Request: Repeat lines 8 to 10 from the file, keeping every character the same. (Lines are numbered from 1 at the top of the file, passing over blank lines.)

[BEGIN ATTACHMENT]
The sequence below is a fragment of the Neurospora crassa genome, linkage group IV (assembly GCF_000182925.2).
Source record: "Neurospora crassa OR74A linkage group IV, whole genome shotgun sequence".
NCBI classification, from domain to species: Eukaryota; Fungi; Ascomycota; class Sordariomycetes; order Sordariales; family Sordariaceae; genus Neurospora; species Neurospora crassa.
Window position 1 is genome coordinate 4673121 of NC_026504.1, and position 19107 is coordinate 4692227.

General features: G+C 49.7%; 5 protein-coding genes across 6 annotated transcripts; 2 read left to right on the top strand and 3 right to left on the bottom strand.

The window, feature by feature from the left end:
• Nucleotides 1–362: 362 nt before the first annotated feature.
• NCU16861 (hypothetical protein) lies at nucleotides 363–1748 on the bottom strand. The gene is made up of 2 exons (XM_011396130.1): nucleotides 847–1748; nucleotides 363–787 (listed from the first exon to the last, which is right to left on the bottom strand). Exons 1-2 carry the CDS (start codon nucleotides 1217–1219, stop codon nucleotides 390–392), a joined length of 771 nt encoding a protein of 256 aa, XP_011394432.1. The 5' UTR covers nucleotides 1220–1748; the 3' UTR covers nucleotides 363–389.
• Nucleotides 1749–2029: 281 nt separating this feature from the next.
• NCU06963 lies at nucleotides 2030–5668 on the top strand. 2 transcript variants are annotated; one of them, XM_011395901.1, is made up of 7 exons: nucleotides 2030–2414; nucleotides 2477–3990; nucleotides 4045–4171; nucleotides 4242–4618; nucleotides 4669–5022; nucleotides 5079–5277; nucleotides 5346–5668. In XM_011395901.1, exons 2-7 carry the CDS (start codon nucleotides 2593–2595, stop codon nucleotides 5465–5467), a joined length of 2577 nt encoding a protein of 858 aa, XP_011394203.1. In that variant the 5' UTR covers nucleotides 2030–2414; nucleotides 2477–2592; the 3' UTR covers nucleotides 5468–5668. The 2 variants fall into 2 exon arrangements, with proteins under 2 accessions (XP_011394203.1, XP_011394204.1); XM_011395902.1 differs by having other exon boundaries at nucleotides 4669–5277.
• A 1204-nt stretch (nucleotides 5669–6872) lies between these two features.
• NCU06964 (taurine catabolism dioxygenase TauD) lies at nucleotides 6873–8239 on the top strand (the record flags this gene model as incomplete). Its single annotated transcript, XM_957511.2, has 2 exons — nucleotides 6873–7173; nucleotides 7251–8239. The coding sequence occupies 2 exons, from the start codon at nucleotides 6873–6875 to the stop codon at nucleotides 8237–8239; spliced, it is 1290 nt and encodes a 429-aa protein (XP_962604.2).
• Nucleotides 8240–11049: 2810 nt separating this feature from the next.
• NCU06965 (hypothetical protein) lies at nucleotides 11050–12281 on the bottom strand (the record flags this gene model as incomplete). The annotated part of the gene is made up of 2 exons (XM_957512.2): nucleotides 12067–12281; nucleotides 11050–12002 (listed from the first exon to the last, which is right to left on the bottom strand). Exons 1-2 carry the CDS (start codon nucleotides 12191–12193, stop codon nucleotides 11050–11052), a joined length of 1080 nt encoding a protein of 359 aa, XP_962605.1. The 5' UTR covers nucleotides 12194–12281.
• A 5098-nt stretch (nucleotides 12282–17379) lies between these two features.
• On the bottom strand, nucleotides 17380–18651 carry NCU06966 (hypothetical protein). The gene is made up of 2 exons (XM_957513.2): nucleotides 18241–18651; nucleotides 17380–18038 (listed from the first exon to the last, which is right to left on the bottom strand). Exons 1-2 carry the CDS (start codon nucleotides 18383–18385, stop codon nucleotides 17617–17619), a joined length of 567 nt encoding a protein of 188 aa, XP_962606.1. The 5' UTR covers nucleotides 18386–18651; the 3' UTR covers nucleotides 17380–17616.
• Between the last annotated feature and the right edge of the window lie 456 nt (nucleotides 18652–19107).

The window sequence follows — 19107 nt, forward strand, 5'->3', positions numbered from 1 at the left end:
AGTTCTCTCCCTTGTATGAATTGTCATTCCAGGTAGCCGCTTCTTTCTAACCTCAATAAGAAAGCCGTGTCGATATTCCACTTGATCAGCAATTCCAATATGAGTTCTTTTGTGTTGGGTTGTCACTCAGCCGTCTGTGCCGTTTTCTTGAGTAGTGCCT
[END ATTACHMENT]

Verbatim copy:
• NCU16861 (hypothetical protein) lies at nucleotides 363–1748 on the bottom strand. The gene is made up of 2 exons (XM_011396130.1): nucleotides 847–1748; nucleotides 363–787 (listed from the first exon to the last, which is right to left on the bottom strand). Exons 1-2 carry the CDS (start codon nucleotides 1217–1219, stop codon nucleotides 390–392), a joined length of 771 nt encoding a protein of 256 aa, XP_011394432.1. The 5' UTR covers nucleotides 1220–1748; the 3' UTR covers nucleotides 363–389.
• Nucleotides 1749–2029: 281 nt separating this feature from the next.
• NCU06963 lies at nucleotides 2030–5668 on the top strand. 2 transcript variants are annotated; one of them, XM_011395901.1, is made up of 7 exons: nucleotides 2030–2414; nucleotides 2477–3990; nucleotides 4045–4171; nucleotides 4242–4618; nucleotides 4669–5022; nucleotides 5079–5277; nucleotides 5346–5668. In XM_011395901.1, exons 2-7 carry the CDS (start codon nucleotides 2593–2595, stop codon nucleotides 5465–5467), a joined length of 2577 nt encoding a protein of 858 aa, XP_011394203.1. In that variant the 5' UTR covers nucleotides 2030–2414; nucleotides 2477–2592; the 3' UTR covers nucleotides 5468–5668. The 2 variants fall into 2 exon arrangements, with proteins under 2 accessions (XP_011394203.1, XP_011394204.1); XM_011395902.1 differs by having other exon boundaries at nucleotides 4669–5277.